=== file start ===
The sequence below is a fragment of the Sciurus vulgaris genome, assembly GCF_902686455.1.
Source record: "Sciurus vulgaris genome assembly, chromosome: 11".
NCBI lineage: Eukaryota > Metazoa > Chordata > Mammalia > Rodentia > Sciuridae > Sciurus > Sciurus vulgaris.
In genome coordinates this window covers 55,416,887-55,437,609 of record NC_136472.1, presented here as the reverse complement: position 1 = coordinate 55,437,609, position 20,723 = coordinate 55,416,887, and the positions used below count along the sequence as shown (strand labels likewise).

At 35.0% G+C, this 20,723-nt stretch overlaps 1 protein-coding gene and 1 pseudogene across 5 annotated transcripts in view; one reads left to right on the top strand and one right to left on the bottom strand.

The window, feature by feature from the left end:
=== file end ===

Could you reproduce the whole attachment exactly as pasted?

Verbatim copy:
The sequence below is a fragment of the Sciurus vulgaris genome, assembly GCF_902686455.1.
Source record: "Sciurus vulgaris genome assembly, chromosome: 11".
NCBI lineage: Eukaryota > Metazoa > Chordata > Mammalia > Rodentia > Sciuridae > Sciurus > Sciurus vulgaris.
In genome coordinates this window covers 55,416,887-55,437,609 of record NC_136472.1, presented here as the reverse complement: position 1 = coordinate 55,437,609, position 20,723 = coordinate 55,416,887, and the positions used below count along the sequence as shown (strand labels likewise).

At 35.0% G+C, this 20,723-nt stretch overlaps 1 protein-coding gene and 1 pseudogene across 5 annotated transcripts in view; one reads left to right on the top strand and one right to left on the bottom strand.

The window, feature by feature from the left end: